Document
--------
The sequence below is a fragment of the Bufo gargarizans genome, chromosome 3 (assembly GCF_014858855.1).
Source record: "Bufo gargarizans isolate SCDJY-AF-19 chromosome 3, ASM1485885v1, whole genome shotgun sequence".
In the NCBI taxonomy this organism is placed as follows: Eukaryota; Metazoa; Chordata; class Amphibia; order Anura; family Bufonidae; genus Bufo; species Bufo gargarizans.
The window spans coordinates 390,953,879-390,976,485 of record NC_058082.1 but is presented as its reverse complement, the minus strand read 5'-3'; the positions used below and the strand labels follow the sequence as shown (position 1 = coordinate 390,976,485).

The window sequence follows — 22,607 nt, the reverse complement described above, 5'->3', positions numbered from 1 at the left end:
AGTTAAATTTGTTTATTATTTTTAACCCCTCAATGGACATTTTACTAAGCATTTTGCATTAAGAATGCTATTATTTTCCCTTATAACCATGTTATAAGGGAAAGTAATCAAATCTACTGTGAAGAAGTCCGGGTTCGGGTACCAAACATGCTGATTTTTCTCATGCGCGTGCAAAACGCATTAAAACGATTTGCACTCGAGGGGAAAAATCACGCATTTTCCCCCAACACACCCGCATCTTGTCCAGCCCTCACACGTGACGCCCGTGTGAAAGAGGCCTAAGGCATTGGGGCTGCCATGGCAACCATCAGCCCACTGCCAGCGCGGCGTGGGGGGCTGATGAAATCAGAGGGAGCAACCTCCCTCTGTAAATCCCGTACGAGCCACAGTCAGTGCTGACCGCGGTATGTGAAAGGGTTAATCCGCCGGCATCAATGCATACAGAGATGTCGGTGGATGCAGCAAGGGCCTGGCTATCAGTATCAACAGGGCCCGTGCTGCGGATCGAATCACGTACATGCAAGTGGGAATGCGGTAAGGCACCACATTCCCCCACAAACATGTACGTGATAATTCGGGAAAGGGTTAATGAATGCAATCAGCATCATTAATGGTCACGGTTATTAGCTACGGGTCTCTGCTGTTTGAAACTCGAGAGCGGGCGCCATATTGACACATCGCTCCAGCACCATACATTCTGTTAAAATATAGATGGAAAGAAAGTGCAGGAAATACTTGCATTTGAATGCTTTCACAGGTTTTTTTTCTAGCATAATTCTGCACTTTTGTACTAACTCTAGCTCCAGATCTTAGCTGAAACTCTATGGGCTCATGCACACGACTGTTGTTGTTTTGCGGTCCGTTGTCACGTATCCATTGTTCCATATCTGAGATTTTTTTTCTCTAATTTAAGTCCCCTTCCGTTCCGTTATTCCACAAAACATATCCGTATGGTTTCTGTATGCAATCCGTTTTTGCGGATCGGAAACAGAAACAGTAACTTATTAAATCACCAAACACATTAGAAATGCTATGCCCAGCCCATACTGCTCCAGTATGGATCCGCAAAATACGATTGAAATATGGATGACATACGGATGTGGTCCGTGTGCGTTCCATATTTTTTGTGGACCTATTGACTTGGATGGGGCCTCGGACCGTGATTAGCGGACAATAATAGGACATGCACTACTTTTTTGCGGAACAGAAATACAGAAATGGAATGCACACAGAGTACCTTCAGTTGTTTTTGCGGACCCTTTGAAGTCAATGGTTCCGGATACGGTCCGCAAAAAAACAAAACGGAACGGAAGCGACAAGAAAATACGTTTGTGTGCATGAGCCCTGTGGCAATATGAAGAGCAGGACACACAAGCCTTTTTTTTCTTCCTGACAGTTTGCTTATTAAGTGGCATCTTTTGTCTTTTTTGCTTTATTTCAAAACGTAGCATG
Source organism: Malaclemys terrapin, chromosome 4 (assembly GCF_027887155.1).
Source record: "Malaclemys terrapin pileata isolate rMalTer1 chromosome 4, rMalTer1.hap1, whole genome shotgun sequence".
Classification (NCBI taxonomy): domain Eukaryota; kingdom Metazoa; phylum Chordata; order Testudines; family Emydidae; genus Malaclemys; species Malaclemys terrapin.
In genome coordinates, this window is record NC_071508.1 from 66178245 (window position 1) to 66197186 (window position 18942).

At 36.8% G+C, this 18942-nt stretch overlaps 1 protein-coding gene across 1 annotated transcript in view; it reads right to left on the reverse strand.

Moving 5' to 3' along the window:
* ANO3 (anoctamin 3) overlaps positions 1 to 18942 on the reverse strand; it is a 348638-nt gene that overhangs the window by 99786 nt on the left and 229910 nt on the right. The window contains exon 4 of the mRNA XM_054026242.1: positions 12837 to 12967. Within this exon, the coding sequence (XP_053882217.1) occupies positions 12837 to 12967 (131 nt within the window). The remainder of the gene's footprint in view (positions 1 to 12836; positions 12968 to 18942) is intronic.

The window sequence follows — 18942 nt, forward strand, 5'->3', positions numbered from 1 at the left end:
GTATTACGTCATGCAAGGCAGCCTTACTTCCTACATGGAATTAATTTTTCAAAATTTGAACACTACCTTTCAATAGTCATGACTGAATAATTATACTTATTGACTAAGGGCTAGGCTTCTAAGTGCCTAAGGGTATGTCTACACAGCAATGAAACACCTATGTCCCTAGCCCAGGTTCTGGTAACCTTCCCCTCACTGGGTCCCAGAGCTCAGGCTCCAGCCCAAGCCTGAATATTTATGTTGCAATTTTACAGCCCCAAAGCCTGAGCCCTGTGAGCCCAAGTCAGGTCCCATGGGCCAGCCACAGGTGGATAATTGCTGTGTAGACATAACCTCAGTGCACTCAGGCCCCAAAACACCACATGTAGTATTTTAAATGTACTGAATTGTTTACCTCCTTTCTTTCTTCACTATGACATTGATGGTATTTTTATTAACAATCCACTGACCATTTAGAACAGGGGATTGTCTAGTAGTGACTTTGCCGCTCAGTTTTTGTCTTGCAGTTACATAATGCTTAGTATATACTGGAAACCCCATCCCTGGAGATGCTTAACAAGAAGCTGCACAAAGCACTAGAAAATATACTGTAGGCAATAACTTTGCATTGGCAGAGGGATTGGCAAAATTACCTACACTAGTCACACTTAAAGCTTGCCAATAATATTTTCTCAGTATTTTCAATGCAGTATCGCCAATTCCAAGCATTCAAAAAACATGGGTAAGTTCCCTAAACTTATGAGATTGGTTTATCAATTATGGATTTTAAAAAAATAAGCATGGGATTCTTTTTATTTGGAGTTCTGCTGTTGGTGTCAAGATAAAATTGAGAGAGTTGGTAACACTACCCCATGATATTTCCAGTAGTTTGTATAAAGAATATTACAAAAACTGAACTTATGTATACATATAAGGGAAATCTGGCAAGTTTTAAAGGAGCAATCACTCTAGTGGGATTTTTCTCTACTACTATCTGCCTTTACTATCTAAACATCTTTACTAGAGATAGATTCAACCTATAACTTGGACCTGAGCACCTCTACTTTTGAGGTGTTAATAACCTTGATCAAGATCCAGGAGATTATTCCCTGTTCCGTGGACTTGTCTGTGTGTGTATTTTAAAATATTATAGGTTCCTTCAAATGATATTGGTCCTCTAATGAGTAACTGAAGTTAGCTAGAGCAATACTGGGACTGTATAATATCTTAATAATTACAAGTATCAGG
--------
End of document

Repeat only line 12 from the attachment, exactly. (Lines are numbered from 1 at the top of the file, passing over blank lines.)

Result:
Moving 5' to 3' along the window: